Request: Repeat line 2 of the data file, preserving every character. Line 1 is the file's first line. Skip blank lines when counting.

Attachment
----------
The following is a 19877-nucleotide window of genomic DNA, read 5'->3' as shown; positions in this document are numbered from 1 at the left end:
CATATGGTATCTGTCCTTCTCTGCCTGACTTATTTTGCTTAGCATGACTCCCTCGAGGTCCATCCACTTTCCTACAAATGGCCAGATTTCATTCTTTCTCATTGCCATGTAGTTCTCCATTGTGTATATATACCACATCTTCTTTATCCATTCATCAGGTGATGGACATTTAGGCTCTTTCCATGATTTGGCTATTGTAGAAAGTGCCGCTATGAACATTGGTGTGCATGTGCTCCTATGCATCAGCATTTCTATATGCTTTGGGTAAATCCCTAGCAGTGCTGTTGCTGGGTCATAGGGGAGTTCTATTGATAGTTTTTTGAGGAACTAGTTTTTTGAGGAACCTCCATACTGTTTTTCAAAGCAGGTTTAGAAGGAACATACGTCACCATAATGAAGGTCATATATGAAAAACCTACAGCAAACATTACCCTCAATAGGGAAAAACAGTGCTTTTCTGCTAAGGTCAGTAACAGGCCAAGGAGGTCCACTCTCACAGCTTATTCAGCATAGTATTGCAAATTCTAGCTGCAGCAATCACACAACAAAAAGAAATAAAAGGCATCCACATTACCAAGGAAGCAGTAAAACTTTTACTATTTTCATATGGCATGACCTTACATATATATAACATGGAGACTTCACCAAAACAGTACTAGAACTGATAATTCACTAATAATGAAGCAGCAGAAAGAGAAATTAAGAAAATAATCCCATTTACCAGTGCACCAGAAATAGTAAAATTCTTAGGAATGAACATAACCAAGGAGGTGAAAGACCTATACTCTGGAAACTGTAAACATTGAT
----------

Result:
CATATGGTATCTGTCCTTCTCTGCCTGACTTATTTTGCTTAGCATGACTCCCTCGAGGTCCATCCACTTTCCTACAAATGGCCAGATTTCATTCTTTCTCATTGCCATGTAGTTCTCCATTGTGTATATATACCACATCTTCTTTATCCATTCATCAGGTGATGGACATTTAGGCTCTTTCCATGATTTGGCTATTGTAGAAAGTGCCGCTATGAACATTGGTGTGCATGTGCTCCTATGCATCAGCATTTCTATATGCTTTGGGTAAATCCCTAGCAGTGCTGTTGCTGGGTCATAGGGGAGTTCTATTGATAGTTTTTTGAGGAACTAGTTTTTTGAGGAACCTCCATACTGTTTTTCAAAGCAGGTTTAGAAGGAACATACGTCACCATAATGAAGGTCATATATGAAAAACCTACAGCAAACATTACCCTCAATAGGGAAAAACAGTGCTTTTCTGCTAAGGTCAGTAACAGGCCAAGGAGGTCCACTCTCACAGCTTATTCAGCATAGTATTGCAAATTCTAGCTGCAGCAATCACACAACAAAAAGAAATAAAAGGCATCCACATTACCAAGGAAGCAGTAAAACTTTTACTATTTTCATATGGCATGACCTTACATATATATAACATGGAGACTTCACCAAAACAGTACTAGAACTGATAATTCACTAATAATGAAGCAGCAGAAAGAGAAATTAAGAAAATAATCCCATTTACCAGTGCACCAGAAATAGTAAAATTCTTAGGAATGAACATAACCAAGGAGGTGAAAGACCTATACTCTGGAAACTGTAAACATTGAT